Marooned!

I have made a momentous decision: in order to be able to use steam and
diesel without worrying too much about hopeless anachronisms, I think
I can go with a period of late 50s to mid 60s, which would see some
green diesels, black steam including A3s and A4s, and the usual
modeller's get out for goods stock: it lasted until it fell to bits.
That leaves me, I guess, with maroon as the coach livery, and that
would be OK for Thompson, Gresley and Mk.1 coaches, so giving me a
fair pool to draw from. Does anyone know offhand when the last blood
and custard were repainted? I have heard that they could be found in
service right up to the introduction of corporate blue.


Guy
Reply to
Just zis Guy, you know?
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Don't worry to much about anachronisms: Just imagine that these old engines survive a little longer :) Erm> I have made a momentous decision: in order to be able to use steam and
Reply to
Ermin de Winkel
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that "the number of Blood and Custard Mk1 coaches appears to have rapidly diminished after 1959", but in some areas such as the South Eastern division and the former-GW they survived until 1963, and odd vehicles could still be seen in 1964. So I'd think you could run them quite OK, excusing them as visitors from the Southern or Western for the later part of the period.
Nick
Reply to
Nick Leverton
I'm trying to rationalise my disparate collection of european models from t= he 1870 to 1910 period, and from all over the damn continent.
I've decided to write the later history of Ruritania. I'm taking the Antho= ny Hope novels as a starting point, and turning the history inside out. Bl= ack Michael was the popular one with the population, and the decadant Elfhe= im regime was propped by by a british secret service agent called Rudolph R= assendel.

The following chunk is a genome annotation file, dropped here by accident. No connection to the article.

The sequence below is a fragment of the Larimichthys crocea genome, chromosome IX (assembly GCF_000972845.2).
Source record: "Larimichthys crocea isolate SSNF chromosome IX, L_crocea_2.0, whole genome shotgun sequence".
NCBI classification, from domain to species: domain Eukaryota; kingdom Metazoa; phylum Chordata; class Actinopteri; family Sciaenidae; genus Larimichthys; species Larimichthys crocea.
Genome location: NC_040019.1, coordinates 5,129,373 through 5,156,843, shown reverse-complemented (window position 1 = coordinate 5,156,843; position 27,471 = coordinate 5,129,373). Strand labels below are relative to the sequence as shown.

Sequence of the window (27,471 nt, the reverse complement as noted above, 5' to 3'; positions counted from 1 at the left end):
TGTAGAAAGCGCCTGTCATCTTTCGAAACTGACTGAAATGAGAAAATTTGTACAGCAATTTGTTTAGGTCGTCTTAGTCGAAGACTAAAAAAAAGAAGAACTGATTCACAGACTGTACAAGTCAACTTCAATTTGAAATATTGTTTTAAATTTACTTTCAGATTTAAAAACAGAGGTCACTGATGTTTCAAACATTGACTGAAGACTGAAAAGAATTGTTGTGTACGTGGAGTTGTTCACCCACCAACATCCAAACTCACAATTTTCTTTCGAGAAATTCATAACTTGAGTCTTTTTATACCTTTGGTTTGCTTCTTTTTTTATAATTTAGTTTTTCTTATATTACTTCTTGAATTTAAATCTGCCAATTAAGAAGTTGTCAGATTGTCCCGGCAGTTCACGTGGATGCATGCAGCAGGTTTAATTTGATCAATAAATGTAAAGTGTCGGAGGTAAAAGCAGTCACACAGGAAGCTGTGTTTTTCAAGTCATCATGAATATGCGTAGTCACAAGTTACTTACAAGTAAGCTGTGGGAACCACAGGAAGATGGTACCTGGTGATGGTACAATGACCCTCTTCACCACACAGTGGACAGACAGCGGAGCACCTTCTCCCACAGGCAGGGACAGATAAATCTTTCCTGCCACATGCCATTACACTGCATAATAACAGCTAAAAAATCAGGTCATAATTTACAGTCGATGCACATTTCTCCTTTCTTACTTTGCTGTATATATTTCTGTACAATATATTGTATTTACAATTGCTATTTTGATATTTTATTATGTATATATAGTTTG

That allows me to postulate a popular revolution some time before the Sovie= t one, wholesale breakdown of law and order and destruction of the infrastr= uture. After order is restored (by the Austro-Hungarians) an international= reconstruction effort involved loaning the Ruritanians hardware, including= railway hardware. But no-one was going to loan them new stuff, so we have= a collection of older equipment from all over Europe, still in its native = livery because it is all on loan[1]. Then, of course, WW1 and the Russian = revolutions break out, and the arrangement is extended into the 20s because= everyone is busy.
Which is why the Breslau-Vienna and Brelslau-Bucharest expresses are appare= ntly anachronistic.
[1] They were supposed to carry the legend Internationale Kommission f=FCr = den Wiederaufbau und Stabilit=E4t f=FCr Ruritania (KWSR) but paint was shor= t, and only a handful were marked.
Reply to
bobharvey
Ta, will check it.
Yesteday I repainted nine old Hornby teak Gresleys in maroon and applied some weathering. I finally got round to buying a compressor for my airbrush, which makes the whole process much less daunting, no chance of running out of propellant before the job is done and the brush cleaned.
Some acrylic paints don't work well, others do. The bloke in Modelzone suggested using cheap car screenwash as a solvent, he was right, it's excellent, it evaporates much faster than water and seems to mist finer as well. Guy
Reply to
Just zis Guy, you know?
Given that many modellers (myself included) run trains from a variety of eras with pristine locos and rakes of matched coaches, one could always make the excuse that one is running a preserved railway. Most model layouts bear little resemblance to the dirty and run-down conditions of British Railways in the 1950s or 1960s, except those whose builders go to the considerable effort of replicating such conditions.